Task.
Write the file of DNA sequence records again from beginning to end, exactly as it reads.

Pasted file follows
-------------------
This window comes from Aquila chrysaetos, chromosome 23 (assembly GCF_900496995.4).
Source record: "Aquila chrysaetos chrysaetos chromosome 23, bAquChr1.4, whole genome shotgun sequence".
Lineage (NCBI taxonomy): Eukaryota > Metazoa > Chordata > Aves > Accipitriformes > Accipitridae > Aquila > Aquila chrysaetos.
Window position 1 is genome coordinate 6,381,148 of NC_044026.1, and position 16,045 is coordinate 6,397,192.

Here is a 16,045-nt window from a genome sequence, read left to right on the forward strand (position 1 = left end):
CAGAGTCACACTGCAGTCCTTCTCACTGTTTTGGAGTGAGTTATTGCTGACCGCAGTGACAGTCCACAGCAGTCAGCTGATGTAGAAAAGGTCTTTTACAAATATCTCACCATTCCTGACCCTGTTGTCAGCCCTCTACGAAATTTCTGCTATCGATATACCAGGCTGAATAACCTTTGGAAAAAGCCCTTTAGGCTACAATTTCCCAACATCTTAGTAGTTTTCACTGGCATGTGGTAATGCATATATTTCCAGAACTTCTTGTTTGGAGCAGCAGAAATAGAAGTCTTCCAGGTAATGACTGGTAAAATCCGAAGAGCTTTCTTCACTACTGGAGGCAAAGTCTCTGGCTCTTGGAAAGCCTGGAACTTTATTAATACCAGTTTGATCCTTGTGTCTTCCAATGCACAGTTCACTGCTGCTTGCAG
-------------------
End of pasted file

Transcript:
This window comes from Aquila chrysaetos, chromosome 23 (assembly GCF_900496995.4).
Source record: "Aquila chrysaetos chrysaetos chromosome 23, bAquChr1.4, whole genome shotgun sequence".
Lineage (NCBI taxonomy): Eukaryota > Metazoa > Chordata > Aves > Accipitriformes > Accipitridae > Aquila > Aquila chrysaetos.
Window position 1 is genome coordinate 6,381,148 of NC_044026.1, and position 16,045 is coordinate 6,397,192.

Here is a 16,045-nt window from a genome sequence, read left to right on the forward strand (position 1 = left end):
CAGAGTCACACTGCAGTCCTTCTCACTGTTTTGGAGTGAGTTATTGCTGACCGCAGTGACAGTCCACAGCAGTCAGCTGATGTAGAAAAGGTCTTTTACAAATATCTCACCATTCCTGACCCTGTTGTCAGCCCTCTACGAAATTTCTGCTATCGATATACCAGGCTGAATAACCTTTGGAAAAAGCCCTTTAGGCTACAATTTCCCAACATCTTAGTAGTTTTCACTGGCATGTGGTAATGCATATATTTCCAGAACTTCTTGTTTGGAGCAGCAGAAATAGAAGTCTTCCAGGTAATGACTGGTAAAATCCGAAGAGCTTTCTTCACTACTGGAGGCAAAGTCTCTGGCTCTTGGAAAGCCTGGAACTTTATTAATACCAGTTTGATCCTTGTGTCTTCCAATGCACAGTTCACTGCTGCTTGCAG